Sound quality is helped by Philip's inclusion of a rather decent set of canal style earphones. Again, these are not Sony quality, but they are still very comfortable and produce a fine sound with solid bass and good definition. A pity Philips doesn’t supply different size sets of rubber ear buds – the one set you do get are just a bit on the small side.
Video features tend to be limited on such small screens, but the sound is excellent
Fortunately, Philips fully recognises the value of playlists and tracks can easily be added to an on-board list or any number of them can be synchronized via an MTP media player. Beyond media playback the Opus also comes fitted with a rather fine RDS FM radio, complete with 20 pre-sets and an off-air record facility and a voice recorder. All recordings are encoded as MP3 files.
Rummage about in the menu and the Opus will let you set its computer connection to either MSC or MTP so Linux and Mac users won't be left spinning in the wind. Philips claim the 880mAh battery is good for 30 hours of audio and six of video but, as is usually the case, we found those numbers to be a just a shade optimistic and only managed 26 and 4.5 hours, respectively.
The Opus comes bundled with a re-branded version of ArcSoft's MediaConvertor for video reformatting and a video download tool for snagging videos from YouTube and the like. Buyers also get a free 30-day trial membership of Napster To Go, the chance to download a free audio book from Audible and plastic slip case.
At £99 for the 8GB and £129 for the 16GB version, the Opus seems reasonable value for money considering you pay around £20 more for a 16GB Samsung P3 and a whole lot more for a 16GB Sony X-Series Walkman. Indeed, both of those devices are better video players but, if most of your time is going to be spent listening to music, we reckon the Opus makes a fair degree of fiscal sense.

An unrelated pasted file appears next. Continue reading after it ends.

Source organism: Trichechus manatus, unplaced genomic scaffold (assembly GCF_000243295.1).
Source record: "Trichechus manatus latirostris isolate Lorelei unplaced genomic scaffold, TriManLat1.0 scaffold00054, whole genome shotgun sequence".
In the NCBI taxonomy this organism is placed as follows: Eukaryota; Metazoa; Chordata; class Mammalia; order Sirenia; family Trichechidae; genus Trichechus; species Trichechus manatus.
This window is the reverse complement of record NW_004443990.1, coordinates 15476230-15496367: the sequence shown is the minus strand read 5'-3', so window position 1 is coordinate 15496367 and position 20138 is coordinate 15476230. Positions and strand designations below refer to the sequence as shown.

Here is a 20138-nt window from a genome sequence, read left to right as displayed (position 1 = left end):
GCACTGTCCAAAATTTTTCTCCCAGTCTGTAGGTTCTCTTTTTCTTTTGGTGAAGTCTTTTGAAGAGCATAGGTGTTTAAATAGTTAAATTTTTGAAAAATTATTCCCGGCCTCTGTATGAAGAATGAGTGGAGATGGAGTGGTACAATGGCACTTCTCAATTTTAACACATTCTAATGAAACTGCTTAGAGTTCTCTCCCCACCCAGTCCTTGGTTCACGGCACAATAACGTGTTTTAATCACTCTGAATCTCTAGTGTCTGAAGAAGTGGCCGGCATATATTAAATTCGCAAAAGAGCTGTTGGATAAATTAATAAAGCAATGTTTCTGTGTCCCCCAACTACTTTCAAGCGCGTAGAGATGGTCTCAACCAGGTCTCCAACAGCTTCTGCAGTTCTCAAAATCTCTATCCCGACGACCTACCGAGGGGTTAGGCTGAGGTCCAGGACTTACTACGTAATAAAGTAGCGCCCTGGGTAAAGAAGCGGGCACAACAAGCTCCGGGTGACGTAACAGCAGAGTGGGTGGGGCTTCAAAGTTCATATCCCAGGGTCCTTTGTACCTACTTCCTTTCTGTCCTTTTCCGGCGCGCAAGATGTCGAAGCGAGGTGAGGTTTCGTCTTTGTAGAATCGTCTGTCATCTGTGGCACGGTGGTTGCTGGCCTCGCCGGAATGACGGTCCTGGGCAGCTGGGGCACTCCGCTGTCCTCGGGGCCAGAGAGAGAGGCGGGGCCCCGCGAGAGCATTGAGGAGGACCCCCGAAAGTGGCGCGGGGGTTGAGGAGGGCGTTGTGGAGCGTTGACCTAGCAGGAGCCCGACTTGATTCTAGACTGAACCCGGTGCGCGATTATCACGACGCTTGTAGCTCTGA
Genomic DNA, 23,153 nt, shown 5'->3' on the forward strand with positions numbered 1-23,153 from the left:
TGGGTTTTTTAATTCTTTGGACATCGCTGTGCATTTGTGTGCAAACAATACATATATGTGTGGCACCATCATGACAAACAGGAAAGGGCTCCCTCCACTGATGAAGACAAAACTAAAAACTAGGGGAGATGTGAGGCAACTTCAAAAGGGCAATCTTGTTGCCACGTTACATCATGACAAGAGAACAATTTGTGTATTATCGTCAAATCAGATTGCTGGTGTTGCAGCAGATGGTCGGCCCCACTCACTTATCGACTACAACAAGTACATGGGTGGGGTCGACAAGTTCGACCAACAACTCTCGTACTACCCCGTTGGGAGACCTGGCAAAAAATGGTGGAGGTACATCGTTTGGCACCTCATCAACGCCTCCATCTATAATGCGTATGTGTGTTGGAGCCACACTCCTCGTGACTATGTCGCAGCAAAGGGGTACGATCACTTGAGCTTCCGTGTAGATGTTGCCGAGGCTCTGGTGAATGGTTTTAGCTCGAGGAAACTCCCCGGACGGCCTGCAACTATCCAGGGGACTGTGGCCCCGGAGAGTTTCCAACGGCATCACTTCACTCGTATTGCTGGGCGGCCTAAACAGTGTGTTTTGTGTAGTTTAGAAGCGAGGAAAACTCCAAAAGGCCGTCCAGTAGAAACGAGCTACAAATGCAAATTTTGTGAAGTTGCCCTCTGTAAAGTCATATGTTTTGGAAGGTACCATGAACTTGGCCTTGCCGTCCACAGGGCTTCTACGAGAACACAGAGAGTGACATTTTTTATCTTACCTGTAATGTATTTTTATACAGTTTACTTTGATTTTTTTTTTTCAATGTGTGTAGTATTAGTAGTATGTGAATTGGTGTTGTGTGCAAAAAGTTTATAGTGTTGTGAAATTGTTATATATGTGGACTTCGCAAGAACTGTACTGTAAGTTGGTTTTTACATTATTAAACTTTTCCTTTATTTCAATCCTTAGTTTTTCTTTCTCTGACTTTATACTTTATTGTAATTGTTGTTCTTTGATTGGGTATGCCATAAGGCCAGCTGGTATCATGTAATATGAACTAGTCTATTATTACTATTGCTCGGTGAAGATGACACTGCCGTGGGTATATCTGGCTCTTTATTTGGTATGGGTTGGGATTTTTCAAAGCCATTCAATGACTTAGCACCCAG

The Opus is another solid effort from Philips, its conservative looks, slow start up time and merely adequate video performance notwithstanding. In its favour it produces a very good sound, is extremely easy to use, has a very fine FM radio, decent format support, comes bundled with a pair of earphones that you don't need to immediately replace and doesn't cost the earth. All Philips needs to do now is make a version with a 4in VGA screen and a microSD expansion slot and we’ll be singing its praises. ®
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Sony X-Series Walkman
Philips GoGear SA5295 Opus
re: screen size
The Archos 9 looks like blurring the line between an MP3 player and a PDA, for people with 9" pockets.
"Another feature worthy of comment is that, when navigating through long lists, you can hold the navigation arrow down and the player will start to flip through the letters of the alphabet, rather than title by title. It’s an idea nicked from the iPod, but one worth nicking."
This idea has been on GoGear mp3 players for a number of years now; so did iPod nick it from GoGear or vice-versa. Apple are not unknown for adopting good and often naturally intuitive ideas!
the key issue isn't screen size
This is the third generation of sound devices making progress, only to be hijacked by visualists. The useful functionality, which could be used for good sound playback, is piped into pictures, and handling or listening suffers. Why is a 4 inch screen better than 3 inch one? Why not wait for a 21 inch beauty? Or why not get a media laptop?
These things are all much better than tape walkmen. I enjoyed the step-up that the Shuffle brought, even with the earbud headphones, I'm moving on, for two reasons mainly: I'tunes has lost its simplicity, and the useful USP file access has been blocked by my IT department.
What had good sound, and is simple and enjoyable to use? Philips, as a hi-fi company, had a chance, but the enhanced MP3 playback of Creative or Sony made the front running - I ended up getting an X-FI.
OLED, cameras, bluetooth etc, are a risk of distraction from the main job.